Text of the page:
21. How MS Word deals with this is annoying. I am always having to undo something they have been way to helpful in doing for me. It is annoying. Then try to find somewhere in all their buttons and menus the right choice to fix the problem. Another issue. I can customize a parent window in MS but the child windows remain the default. For example I can highlight Outlook but when I try to put a new person in address book, the child windows are not highlighted and become lost in the background
  22. Colors, typefaces, and elements, in certain combinations, can be very tiresome and painful to look at.
  23. I do not own or frequently use accommodations that allow for this, or if I do, I do not know how to use these features. I guess it might be important, but if I have to make to many alterations to read something, I prefer to use a speech access screenreader and have the material read to me.
  24. The main issue is contrast.
  25. "I don't want to care about that. Experts should format the texts in the right
  26. way."
  27. I don't. I use agency standard font for all text. (and it easiest for me to read!)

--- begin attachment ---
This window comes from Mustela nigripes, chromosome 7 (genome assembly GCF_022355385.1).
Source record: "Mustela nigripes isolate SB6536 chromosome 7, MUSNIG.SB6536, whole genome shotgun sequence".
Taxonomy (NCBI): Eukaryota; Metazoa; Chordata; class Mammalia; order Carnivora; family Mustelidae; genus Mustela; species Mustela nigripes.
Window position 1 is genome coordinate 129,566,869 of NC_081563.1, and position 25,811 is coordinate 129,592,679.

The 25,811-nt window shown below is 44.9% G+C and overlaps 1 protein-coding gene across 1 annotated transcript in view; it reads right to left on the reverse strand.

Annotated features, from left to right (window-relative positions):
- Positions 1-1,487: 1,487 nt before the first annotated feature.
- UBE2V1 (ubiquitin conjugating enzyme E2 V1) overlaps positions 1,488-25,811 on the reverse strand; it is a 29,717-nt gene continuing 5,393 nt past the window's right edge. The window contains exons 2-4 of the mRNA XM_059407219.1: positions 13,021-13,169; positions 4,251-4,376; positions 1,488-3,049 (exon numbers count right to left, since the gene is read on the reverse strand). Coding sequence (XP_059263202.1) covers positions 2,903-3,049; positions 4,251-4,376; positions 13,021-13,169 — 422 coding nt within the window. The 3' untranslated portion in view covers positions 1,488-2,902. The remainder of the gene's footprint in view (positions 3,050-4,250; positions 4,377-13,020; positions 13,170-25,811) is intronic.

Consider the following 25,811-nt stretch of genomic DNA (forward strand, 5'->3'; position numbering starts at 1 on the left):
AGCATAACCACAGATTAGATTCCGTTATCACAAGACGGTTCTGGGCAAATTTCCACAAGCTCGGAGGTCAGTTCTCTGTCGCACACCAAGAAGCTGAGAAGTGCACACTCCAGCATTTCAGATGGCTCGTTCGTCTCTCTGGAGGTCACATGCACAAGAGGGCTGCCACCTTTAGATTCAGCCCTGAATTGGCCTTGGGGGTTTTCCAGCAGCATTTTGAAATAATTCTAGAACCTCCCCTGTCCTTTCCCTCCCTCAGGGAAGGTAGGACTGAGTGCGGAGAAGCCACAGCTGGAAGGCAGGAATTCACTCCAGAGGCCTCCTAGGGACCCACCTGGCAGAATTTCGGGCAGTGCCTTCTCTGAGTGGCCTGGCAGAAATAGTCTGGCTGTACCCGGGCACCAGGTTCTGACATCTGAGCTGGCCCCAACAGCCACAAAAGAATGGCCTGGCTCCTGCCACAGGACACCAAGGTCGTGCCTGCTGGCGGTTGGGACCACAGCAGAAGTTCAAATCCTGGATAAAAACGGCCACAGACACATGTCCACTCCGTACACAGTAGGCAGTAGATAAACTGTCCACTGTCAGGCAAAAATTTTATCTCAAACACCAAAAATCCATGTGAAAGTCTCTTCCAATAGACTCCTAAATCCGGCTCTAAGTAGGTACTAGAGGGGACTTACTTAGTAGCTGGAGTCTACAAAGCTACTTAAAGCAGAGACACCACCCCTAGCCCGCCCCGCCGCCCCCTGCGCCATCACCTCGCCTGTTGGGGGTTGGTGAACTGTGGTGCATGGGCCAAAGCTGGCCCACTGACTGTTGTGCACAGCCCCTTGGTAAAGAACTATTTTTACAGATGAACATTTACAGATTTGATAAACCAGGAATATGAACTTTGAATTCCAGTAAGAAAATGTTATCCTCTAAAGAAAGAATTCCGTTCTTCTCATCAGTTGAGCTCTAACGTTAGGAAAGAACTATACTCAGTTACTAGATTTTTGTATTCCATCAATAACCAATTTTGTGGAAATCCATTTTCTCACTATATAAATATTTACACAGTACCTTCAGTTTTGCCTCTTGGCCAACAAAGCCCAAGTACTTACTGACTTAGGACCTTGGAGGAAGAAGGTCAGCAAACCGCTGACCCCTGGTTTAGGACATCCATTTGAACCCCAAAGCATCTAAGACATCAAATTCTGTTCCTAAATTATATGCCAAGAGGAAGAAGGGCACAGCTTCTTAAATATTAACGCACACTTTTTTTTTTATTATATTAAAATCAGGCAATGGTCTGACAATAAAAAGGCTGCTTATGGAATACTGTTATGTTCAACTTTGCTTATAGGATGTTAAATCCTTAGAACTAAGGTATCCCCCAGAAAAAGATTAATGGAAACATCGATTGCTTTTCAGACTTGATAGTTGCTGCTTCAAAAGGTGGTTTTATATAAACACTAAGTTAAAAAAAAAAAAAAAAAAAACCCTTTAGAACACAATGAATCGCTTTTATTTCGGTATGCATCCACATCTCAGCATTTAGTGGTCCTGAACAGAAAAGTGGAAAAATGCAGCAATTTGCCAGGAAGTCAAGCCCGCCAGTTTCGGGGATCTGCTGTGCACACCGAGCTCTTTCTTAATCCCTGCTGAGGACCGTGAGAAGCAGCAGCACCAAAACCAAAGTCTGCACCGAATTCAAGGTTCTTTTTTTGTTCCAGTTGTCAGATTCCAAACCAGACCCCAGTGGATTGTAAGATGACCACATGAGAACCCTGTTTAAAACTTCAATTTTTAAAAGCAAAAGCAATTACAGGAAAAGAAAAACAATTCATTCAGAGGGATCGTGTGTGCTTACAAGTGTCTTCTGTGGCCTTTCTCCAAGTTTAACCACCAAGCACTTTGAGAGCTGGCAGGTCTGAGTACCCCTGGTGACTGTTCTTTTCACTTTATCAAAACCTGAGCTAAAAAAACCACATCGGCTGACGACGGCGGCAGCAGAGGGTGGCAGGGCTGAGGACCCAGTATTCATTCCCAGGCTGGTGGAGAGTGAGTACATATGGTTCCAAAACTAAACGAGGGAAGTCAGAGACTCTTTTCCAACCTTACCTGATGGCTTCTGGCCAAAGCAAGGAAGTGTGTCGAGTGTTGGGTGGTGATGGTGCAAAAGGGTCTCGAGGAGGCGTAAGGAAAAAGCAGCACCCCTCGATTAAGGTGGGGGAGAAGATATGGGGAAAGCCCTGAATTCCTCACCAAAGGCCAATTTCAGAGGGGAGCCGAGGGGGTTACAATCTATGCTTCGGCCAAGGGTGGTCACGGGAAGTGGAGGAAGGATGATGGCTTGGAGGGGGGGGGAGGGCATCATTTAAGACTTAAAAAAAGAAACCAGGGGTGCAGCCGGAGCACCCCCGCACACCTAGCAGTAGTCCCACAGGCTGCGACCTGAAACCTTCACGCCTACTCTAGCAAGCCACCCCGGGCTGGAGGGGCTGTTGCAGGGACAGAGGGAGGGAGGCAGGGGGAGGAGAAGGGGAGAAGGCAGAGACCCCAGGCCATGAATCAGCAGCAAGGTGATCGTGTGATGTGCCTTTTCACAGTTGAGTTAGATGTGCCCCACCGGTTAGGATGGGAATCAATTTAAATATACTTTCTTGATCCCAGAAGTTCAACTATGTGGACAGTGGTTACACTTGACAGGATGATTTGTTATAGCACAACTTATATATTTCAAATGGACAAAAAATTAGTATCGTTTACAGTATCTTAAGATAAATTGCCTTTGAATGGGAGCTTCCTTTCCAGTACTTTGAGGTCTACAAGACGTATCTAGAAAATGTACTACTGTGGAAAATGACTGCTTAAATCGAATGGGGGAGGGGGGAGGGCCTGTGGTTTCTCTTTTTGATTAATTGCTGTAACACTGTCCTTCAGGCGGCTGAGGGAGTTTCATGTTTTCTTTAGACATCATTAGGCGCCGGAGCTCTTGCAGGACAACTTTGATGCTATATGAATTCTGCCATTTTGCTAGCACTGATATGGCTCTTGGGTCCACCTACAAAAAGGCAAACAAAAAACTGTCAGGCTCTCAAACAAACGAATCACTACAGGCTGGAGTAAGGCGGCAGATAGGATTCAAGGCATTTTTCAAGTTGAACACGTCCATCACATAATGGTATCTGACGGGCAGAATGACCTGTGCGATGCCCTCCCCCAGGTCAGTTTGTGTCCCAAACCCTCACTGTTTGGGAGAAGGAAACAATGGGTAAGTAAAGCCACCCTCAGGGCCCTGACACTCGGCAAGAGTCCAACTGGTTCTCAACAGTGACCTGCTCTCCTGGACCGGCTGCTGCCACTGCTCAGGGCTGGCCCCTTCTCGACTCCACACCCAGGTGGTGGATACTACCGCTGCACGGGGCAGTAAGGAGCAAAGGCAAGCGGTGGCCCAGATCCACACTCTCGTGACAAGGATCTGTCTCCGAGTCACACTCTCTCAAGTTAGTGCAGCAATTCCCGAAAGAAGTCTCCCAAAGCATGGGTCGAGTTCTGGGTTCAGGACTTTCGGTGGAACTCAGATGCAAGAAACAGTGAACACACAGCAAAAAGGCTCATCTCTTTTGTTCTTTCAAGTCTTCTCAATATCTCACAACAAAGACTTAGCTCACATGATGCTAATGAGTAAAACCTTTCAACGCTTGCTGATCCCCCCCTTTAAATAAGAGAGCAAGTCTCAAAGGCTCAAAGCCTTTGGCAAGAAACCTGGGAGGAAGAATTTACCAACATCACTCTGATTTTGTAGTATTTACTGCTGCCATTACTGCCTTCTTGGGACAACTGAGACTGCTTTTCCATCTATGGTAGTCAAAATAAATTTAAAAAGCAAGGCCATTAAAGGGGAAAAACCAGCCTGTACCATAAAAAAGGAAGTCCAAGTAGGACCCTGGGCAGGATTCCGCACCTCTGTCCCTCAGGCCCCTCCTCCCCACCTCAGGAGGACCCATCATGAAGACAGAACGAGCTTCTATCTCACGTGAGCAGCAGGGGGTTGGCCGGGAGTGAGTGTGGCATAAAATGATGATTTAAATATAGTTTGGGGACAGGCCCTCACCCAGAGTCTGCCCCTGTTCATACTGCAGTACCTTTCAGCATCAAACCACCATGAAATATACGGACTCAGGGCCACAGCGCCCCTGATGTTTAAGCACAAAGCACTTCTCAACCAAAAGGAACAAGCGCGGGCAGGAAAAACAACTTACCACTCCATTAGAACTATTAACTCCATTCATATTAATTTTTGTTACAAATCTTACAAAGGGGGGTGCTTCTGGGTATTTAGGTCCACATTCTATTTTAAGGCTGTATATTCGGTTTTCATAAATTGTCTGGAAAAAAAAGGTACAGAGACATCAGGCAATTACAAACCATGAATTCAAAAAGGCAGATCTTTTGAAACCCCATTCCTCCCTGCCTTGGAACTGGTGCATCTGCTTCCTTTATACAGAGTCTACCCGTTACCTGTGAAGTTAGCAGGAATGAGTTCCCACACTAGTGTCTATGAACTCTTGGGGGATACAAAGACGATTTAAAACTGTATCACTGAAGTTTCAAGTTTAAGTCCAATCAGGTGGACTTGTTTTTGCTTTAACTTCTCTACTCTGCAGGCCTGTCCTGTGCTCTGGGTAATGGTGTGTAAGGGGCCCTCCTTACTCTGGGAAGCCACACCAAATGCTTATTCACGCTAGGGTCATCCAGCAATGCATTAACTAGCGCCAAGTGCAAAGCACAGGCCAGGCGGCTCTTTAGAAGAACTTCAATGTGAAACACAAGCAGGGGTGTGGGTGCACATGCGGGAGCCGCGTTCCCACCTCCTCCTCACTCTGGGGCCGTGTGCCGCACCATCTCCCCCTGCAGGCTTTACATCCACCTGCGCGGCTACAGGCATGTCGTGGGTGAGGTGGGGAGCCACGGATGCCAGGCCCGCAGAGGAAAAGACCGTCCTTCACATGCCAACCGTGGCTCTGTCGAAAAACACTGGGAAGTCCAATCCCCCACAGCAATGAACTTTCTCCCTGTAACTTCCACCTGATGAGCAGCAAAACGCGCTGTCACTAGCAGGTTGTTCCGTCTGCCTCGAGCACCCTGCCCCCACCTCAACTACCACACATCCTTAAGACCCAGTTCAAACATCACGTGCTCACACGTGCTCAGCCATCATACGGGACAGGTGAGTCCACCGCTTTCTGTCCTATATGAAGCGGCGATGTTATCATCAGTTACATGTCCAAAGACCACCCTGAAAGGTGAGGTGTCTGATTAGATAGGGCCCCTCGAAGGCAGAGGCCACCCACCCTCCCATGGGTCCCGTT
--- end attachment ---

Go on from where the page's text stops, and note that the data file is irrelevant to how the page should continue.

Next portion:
28. "Interesting question!
  29. This has never occurred to me, and I can't picture a use case for this. If I were to customize text, it would be to either change from serif to sans serif font, from a non-bolded to a bold font, OR to increase the point size / zoom in - throughout the document or page."
  30. As long as you can tell the difference between different elements (eg heading text is bigger or bolder than regular text, I actually prefer there to be some consistency in the text (eg I'd rather the text doesn't keep changing colour, or font face etc.
  31. Otherwise it would look like it's all running together
  32. As long as the approach is useful, I don't care what it is (underlining versus bold versus colors, etc.)
  33. Most headings don't ned to be adjusted and if I adjust the text and the heading adjusts accordingly it takes up 1/3 of the page so I have to scroll more.
  34. It would be helpful to be able to change fonts to a bold style for my eyes
  35. Very imporant for web pages since dynamic multimedia page desings don't print well. It can be diffcult sometimes to get the information needed and dump the confusing eye candy.
  36. If everything looked like examples 1 and 2, I would stop reading immediately.
  37. it would simply be nice, however, it is far easier to create emphasis via font changes, and numbers, bullets, indention, than those many customized text option, on every Word program now. But, this does depend on why someone is using a program.

See Also